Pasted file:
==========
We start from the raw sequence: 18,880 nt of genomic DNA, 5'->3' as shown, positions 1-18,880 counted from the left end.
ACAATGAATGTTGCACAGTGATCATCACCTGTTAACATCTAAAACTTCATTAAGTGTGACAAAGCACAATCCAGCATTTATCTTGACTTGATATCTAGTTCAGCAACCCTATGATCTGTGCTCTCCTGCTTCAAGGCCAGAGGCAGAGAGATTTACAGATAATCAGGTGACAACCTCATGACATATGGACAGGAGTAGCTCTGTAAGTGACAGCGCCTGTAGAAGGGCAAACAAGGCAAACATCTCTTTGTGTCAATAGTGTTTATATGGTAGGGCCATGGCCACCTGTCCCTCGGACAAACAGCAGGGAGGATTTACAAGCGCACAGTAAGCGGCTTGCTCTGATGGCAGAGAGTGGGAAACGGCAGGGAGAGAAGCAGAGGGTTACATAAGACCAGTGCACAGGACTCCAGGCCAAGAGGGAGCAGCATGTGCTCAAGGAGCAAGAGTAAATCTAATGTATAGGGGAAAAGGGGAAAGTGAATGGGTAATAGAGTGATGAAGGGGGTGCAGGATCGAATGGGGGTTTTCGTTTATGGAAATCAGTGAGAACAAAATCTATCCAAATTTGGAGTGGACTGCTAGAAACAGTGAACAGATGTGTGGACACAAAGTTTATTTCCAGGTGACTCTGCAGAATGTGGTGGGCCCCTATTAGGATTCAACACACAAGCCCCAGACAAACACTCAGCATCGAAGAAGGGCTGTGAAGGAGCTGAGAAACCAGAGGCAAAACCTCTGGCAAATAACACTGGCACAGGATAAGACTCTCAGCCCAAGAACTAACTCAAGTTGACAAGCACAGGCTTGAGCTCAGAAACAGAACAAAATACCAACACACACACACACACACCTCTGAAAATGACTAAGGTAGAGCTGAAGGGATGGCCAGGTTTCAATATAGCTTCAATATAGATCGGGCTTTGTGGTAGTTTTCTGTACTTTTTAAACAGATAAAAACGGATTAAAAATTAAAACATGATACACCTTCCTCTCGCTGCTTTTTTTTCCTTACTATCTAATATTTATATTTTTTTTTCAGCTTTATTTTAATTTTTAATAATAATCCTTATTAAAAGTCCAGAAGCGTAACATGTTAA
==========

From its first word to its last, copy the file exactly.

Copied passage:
We start from the raw sequence: 18,880 nt of genomic DNA, 5'->3' as shown, positions 1-18,880 counted from the left end.
ACAATGAATGTTGCACAGTGATCATCACCTGTTAACATCTAAAACTTCATTAAGTGTGACAAAGCACAATCCAGCATTTATCTTGACTTGATATCTAGTTCAGCAACCCTATGATCTGTGCTCTCCTGCTTCAAGGCCAGAGGCAGAGAGATTTACAGATAATCAGGTGACAACCTCATGACATATGGACAGGAGTAGCTCTGTAAGTGACAGCGCCTGTAGAAGGGCAAACAAGGCAAACATCTCTTTGTGTCAATAGTGTTTATATGGTAGGGCCATGGCCACCTGTCCCTCGGACAAACAGCAGGGAGGATTTACAAGCGCACAGTAAGCGGCTTGCTCTGATGGCAGAGAGTGGGAAACGGCAGGGAGAGAAGCAGAGGGTTACATAAGACCAGTGCACAGGACTCCAGGCCAAGAGGGAGCAGCATGTGCTCAAGGAGCAAGAGTAAATCTAATGTATAGGGGAAAAGGGGAAAGTGAATGGGTAATAGAGTGATGAAGGGGGTGCAGGATCGAATGGGGGTTTTCGTTTATGGAAATCAGTGAGAACAAAATCTATCCAAATTTGGAGTGGACTGCTAGAAACAGTGAACAGATGTGTGGACACAAAGTTTATTTCCAGGTGACTCTGCAGAATGTGGTGGGCCCCTATTAGGATTCAACACACAAGCCCCAGACAAACACTCAGCATCGAAGAAGGGCTGTGAAGGAGCTGAGAAACCAGAGGCAAAACCTCTGGCAAATAACACTGGCACAGGATAAGACTCTCAGCCCAAGAACTAACTCAAGTTGACAAGCACAGGCTTGAGCTCAGAAACAGAACAAAATACCAACACACACACACACACACCTCTGAAAATGACTAAGGTAGAGCTGAAGGGATGGCCAGGTTTCAATATAGCTTCAATATAGATCGGGCTTTGTGGTAGTTTTCTGTACTTTTTAAACAGATAAAAACGGATTAAAAATTAAAACATGATACACCTTCCTCTCGCTGCTTTTTTTTCCTTACTATCTAATATTTATATTTTTTTTTCAGCTTTATTTTAATTTTTAATAATAATCCTTATTAAAAGTCCAGAAGCGTAACATGTTAA